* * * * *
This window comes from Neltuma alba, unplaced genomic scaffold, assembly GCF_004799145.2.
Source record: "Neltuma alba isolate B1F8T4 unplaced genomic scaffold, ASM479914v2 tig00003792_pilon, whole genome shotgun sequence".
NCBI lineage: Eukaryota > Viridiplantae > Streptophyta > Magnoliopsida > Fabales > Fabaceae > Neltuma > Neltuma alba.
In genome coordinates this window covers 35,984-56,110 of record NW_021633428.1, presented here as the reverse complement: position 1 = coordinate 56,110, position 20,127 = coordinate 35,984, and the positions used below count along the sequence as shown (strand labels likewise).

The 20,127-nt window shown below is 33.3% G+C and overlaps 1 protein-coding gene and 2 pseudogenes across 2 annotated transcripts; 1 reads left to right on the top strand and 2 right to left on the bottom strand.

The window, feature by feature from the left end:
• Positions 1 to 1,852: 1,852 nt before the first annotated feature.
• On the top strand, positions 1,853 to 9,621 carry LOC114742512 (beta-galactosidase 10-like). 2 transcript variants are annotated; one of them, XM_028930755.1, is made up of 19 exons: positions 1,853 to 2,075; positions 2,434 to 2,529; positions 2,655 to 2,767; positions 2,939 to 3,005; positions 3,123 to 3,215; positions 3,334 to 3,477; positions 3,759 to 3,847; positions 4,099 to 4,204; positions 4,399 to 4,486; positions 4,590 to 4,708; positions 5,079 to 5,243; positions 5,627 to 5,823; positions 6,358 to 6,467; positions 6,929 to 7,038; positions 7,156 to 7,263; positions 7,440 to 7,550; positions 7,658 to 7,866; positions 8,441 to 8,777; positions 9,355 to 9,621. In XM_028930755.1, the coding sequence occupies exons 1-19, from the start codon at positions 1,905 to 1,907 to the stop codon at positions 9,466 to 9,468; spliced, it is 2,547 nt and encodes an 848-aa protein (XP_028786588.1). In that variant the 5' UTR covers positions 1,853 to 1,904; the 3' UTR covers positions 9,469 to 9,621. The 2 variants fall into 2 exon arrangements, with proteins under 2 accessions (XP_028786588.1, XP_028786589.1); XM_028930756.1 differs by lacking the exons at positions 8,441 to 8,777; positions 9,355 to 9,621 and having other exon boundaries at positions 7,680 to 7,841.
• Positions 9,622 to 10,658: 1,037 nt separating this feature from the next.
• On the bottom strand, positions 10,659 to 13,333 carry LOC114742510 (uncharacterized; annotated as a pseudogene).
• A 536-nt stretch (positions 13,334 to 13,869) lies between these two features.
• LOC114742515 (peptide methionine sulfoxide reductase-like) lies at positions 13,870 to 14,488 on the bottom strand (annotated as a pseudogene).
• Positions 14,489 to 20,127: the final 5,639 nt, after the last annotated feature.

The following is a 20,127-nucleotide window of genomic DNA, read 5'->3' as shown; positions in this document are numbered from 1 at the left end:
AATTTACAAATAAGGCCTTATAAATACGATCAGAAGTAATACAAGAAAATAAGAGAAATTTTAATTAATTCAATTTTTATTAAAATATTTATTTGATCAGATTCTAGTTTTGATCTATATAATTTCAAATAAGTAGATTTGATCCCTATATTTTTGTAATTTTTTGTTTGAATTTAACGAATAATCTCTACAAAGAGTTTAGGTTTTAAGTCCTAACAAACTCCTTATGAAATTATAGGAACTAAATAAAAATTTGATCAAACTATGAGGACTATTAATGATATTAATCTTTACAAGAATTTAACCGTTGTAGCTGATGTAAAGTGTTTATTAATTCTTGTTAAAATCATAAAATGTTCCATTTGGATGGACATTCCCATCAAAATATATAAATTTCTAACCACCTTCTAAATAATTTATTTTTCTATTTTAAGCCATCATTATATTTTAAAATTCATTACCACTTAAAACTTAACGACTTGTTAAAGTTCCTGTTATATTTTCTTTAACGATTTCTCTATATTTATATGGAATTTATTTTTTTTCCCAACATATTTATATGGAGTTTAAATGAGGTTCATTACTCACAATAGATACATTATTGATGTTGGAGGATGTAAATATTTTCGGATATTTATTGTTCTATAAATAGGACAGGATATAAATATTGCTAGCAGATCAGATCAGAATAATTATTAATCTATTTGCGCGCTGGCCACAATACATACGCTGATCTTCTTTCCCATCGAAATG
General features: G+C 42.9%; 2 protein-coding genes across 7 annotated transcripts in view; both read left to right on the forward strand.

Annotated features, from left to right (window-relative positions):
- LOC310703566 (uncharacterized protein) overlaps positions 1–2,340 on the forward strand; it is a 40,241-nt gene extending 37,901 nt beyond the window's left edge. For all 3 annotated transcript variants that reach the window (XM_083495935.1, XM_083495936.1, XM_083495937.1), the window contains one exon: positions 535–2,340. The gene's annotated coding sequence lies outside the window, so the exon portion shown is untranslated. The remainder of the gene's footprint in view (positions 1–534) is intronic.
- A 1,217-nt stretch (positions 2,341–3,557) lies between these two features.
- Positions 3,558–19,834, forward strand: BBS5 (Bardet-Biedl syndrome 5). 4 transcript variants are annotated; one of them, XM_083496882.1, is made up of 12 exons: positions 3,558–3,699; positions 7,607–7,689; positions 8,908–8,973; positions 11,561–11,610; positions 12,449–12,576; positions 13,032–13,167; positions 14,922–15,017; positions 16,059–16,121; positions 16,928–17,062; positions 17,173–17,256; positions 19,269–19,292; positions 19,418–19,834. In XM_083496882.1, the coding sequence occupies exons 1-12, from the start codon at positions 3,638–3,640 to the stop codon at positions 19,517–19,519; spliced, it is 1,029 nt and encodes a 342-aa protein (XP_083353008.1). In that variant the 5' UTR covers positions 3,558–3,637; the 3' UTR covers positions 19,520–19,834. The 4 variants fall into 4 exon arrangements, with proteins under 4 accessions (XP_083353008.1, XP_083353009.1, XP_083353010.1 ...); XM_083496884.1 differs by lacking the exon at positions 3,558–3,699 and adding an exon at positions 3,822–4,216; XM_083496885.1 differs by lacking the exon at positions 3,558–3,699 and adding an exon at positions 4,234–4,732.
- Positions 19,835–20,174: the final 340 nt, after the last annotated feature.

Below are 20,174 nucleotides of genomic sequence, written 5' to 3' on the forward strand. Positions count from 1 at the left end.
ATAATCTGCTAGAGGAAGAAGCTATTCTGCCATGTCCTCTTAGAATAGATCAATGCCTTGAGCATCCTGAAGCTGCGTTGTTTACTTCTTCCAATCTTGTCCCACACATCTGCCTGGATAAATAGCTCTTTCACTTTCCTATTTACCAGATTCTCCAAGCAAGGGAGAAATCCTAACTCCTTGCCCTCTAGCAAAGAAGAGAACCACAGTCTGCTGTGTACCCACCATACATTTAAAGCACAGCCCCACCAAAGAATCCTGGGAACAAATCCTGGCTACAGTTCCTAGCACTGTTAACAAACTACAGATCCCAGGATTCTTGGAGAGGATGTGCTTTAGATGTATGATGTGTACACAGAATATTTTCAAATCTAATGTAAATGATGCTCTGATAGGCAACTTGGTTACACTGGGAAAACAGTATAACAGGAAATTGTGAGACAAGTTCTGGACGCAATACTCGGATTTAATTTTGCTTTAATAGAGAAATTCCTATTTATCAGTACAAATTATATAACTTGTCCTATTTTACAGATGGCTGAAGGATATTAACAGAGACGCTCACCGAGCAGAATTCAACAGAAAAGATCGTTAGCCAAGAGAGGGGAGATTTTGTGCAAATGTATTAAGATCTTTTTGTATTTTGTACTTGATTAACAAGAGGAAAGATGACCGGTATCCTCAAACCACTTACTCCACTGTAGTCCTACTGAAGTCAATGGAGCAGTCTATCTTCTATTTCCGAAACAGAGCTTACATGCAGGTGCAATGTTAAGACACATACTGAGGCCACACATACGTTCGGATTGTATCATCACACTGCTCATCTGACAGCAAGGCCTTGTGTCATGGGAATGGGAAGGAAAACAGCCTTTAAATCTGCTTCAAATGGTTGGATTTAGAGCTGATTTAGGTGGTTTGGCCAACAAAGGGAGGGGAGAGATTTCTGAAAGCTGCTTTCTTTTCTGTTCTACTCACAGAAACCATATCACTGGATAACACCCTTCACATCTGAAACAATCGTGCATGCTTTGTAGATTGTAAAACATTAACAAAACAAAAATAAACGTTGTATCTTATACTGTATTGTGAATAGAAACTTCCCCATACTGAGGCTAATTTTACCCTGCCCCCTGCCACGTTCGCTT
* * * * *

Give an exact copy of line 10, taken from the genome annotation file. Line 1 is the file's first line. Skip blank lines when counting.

• On the bottom strand, positions 10,659 to 13,333 carry LOC114742510 (uncharacterized; annotated as a pseudogene).